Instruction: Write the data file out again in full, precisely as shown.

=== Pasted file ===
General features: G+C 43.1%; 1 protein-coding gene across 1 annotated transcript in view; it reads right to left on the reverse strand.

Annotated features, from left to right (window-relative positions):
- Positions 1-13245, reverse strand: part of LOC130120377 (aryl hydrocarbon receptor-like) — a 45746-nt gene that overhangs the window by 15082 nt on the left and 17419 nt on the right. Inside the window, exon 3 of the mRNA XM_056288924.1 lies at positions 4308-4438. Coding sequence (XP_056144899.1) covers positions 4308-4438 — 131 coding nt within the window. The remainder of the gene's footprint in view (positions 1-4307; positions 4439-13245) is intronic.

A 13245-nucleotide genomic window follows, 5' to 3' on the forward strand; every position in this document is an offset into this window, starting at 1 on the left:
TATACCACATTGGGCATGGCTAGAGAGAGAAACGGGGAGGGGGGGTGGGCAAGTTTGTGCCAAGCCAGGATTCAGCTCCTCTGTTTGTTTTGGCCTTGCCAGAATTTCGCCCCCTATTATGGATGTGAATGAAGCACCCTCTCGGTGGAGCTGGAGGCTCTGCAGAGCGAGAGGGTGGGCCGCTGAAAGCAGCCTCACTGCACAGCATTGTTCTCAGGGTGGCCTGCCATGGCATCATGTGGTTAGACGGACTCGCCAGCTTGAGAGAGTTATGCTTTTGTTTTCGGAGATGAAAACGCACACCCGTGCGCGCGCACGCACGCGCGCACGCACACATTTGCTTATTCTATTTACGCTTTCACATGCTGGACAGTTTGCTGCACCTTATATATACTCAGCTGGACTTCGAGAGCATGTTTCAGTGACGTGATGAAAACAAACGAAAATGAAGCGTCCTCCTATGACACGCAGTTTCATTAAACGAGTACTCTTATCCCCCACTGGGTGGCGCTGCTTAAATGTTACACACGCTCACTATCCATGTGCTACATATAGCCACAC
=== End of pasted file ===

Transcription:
General features: G+C 43.1%; 1 protein-coding gene across 1 annotated transcript in view; it reads right to left on the reverse strand.

Annotated features, from left to right (window-relative positions):
- Positions 1-13245, reverse strand: part of LOC130120377 (aryl hydrocarbon receptor-like) — a 45746-nt gene that overhangs the window by 15082 nt on the left and 17419 nt on the right. Inside the window, exon 3 of the mRNA XM_056288924.1 lies at positions 4308-4438. Coding sequence (XP_056144899.1) covers positions 4308-4438 — 131 coding nt within the window. The remainder of the gene's footprint in view (positions 1-4307; positions 4439-13245) is intronic.

A 13245-nucleotide genomic window follows, 5' to 3' on the forward strand; every position in this document is an offset into this window, starting at 1 on the left:
TATACCACATTGGGCATGGCTAGAGAGAGAAACGGGGAGGGGGGGTGGGCAAGTTTGTGCCAAGCCAGGATTCAGCTCCTCTGTTTGTTTTGGCCTTGCCAGAATTTCGCCCCCTATTATGGATGTGAATGAAGCACCCTCTCGGTGGAGCTGGAGGCTCTGCAGAGCGAGAGGGTGGGCCGCTGAAAGCAGCCTCACTGCACAGCATTGTTCTCAGGGTGGCCTGCCATGGCATCATGTGGTTAGACGGACTCGCCAGCTTGAGAGAGTTATGCTTTTGTTTTCGGAGATGAAAACGCACACCCGTGCGCGCGCACGCACGCGCGCACGCACACATTTGCTTATTCTATTTACGCTTTCACATGCTGGACAGTTTGCTGCACCTTATATATACTCAGCTGGACTTCGAGAGCATGTTTCAGTGACGTGATGAAAACAAACGAAAATGAAGCGTCCTCCTATGACACGCAGTTTCATTAAACGAGTACTCTTATCCCCCACTGGGTGGCGCTGCTTAAATGTTACACACGCTCACTATCCATGTGCTACATATAGCCACAC